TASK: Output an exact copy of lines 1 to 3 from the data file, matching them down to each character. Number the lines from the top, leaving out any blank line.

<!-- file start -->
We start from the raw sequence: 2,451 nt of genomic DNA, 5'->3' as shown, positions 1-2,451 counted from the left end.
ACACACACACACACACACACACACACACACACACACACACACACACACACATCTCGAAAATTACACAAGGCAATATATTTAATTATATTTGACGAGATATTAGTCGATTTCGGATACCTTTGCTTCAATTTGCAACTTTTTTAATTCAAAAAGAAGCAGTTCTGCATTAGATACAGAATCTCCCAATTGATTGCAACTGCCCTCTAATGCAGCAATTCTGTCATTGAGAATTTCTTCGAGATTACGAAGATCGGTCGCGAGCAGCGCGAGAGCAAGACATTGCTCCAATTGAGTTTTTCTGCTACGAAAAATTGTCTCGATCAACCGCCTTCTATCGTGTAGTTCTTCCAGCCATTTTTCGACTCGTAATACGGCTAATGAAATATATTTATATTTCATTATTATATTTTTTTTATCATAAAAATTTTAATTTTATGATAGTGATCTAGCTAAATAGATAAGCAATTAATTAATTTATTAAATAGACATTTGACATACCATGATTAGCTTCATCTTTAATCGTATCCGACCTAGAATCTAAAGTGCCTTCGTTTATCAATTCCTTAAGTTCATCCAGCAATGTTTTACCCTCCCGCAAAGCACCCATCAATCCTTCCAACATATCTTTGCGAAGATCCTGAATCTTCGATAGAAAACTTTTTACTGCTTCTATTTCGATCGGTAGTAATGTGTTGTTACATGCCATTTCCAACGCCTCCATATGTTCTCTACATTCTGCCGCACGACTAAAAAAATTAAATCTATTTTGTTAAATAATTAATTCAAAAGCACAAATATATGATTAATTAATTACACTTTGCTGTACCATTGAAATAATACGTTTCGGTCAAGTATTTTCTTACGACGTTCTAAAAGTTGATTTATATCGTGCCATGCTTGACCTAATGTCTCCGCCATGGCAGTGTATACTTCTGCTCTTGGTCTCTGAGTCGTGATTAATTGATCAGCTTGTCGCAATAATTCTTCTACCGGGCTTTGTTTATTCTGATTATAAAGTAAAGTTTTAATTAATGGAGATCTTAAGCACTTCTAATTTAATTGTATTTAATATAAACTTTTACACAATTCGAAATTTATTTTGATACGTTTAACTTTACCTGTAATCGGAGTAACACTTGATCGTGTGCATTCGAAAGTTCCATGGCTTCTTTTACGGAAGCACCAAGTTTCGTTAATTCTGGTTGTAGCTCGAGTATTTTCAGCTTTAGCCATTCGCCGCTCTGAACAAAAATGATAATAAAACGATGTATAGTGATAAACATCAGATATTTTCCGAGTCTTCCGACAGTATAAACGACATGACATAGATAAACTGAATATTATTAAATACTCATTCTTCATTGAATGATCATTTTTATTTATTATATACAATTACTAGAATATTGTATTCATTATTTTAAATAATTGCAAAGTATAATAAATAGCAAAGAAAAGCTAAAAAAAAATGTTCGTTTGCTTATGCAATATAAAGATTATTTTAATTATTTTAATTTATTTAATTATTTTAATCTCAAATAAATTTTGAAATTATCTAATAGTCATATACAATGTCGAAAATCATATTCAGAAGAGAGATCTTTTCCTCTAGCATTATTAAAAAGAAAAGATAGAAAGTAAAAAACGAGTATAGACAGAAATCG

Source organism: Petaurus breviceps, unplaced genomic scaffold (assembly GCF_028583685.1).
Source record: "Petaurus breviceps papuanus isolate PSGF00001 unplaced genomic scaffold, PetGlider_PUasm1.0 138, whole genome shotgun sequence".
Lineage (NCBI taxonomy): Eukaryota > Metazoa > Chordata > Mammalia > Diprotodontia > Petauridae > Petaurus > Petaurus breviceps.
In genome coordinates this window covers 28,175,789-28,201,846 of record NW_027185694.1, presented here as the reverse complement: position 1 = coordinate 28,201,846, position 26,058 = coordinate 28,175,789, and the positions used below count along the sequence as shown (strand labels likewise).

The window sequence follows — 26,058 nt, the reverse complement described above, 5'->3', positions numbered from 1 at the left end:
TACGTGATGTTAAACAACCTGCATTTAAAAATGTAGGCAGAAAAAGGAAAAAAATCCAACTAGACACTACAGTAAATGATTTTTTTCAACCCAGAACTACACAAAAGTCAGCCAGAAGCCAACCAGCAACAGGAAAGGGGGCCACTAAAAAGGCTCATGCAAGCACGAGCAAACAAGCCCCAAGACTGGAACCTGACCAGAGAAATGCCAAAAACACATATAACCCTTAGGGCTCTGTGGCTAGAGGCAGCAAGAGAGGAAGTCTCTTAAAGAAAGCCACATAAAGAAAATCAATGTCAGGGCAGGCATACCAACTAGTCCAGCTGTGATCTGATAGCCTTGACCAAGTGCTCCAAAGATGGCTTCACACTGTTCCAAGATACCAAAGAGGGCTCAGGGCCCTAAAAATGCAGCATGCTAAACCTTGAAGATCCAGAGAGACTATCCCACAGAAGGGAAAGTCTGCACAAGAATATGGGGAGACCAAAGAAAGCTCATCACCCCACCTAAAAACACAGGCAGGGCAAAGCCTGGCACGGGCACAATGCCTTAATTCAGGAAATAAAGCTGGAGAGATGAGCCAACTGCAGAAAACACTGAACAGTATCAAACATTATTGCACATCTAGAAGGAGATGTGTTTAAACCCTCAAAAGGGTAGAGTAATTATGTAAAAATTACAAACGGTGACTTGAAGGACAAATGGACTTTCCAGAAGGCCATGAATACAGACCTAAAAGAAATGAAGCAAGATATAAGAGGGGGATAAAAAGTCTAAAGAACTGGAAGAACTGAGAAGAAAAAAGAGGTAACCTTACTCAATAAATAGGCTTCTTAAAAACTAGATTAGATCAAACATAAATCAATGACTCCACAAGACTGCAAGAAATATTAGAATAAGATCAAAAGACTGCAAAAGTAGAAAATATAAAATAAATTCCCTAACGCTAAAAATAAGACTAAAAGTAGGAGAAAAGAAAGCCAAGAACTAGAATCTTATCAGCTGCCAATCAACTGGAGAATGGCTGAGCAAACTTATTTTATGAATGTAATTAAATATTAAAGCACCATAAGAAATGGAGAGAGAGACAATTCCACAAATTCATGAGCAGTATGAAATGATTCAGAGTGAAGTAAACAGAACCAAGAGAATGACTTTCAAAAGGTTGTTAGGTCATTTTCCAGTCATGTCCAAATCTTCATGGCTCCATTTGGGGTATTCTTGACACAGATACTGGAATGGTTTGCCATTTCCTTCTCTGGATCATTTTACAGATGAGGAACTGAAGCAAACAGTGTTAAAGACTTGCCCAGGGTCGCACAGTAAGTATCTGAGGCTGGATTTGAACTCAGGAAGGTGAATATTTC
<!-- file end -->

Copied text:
We start from the raw sequence: 2,451 nt of genomic DNA, 5'->3' as shown, positions 1-2,451 counted from the left end.
ACACACACACACACACACACACACACACACACACACACACACACACACACATCTCGAAAATTACACAAGGCAATATATTTAATTATATTTGACGAGATATTAGTCGATTTCGGATACCTTTGCTTCAATTTGCAACTTTTTTAATTCAAAAAGAAGCAGTTCTGCATTAGATACAGAATCTCCCAATTGATTGCAACTGCCCTCTAATGCAGCAATTCTGTCATTGAGAATTTCTTCGAGATTACGAAGATCGGTCGCGAGCAGCGCGAGAGCAAGACATTGCTCCAATTGAGTTTTTCTGCTACGAAAAATTGTCTCGATCAACCGCCTTCTATCGTGTAGTTCTTCCAGCCATTTTTCGACTCGTAATACGGCTAATGAAATATATTTATATTTCATTATTATATTTTTTTTATCATAAAAATTTTAATTTTATGATAGTGATCTAGCTAAATAGATAAGCAATTAATTAATTTATTAAATAGACATTTGACATACCATGATTAGCTTCATCTTTAATCGTATCCGACCTAGAATCTAAAGTGCCTTCGTTTATCAATTCCTTAAGTTCATCCAGCAATGTTTTACCCTCCCGCAAAGCACCCATCAATCCTTCCAACATATCTTTGCGAAGATCCTGAATCTTCGATAGAAAACTTTTTACTGCTTCTATTTCGATCGGTAGTAATGTGTTGTTACATGCCATTTCCAACGCCTCCATATGTTCTCTACATTCTGCCGCACGACTAAAAAAATTAAATCTATTTTGTTAAATAATTAATTCAAAAGCACAAATATATGATTAATTAATTACACTTTGCTGTACCATTGAAATAATACGTTTCGGTCAAGTATTTTCTTACGACGTTCTAAAAGTTGATTTATATCGTGCCATGCTTGACCTAATGTCTCCGCCATGGCAGTGTATACTTCTGCTCTTGGTCTCTGAGTCGTGATTAATTGATCAGCTTGTCGCAATAATTCTTCTACCGGGCTTTGTTTATTCTGATTATAAAGTAAAGTTTTAATTAATGGAGATCTTAAGCACTTCTAATTTAATTGTATTTAATATAAACTTTTACACAATTCGAAATTTATTTTGATACGTTTAACTTTACCTGTAATCGGAGTAACACTTGATCGTGTGCATTCGAAAGTTCCATGGCTTCTTTTACGGAAGCACCAAGTTTCGTTAATTCTGGTTGTAGCTCGAGTATTTTCAGCTTTAGCCATTCGCCGCTCTGAACAAAAATGATAATAAAACGATGTATAGTGATAAACATCAGATATTTTCCGAGTCTTCCGACAGTATAAACGACATGACATAGATAAACTGAATATTATTAAATACTCATTCTTCATTGAATGATCATTTTTATTTATTATATACAATTACTAGAATATTGTATTCATTATTTTAAATAATTGCAAAGTATAATAAATAGCAAAGAAAAGCTAAAAAAAAATGTTCGTTTGCTTATGCAATATAAAGATTATTTTAATTATTTTAATTTATTTAATTATTTTAATCTCAAATAAATTTTGAAATTATCTAATAGTCATATACAATGTCGAAAATCATATTCAGAAGAGAGATCTTTTCCTCTAGCATTATTAAAAAGAAAAGATAGAAAGTAAAAAACGAGTATAGACAGAAATCG

Source organism: Petaurus breviceps, unplaced genomic scaffold (assembly GCF_028583685.1).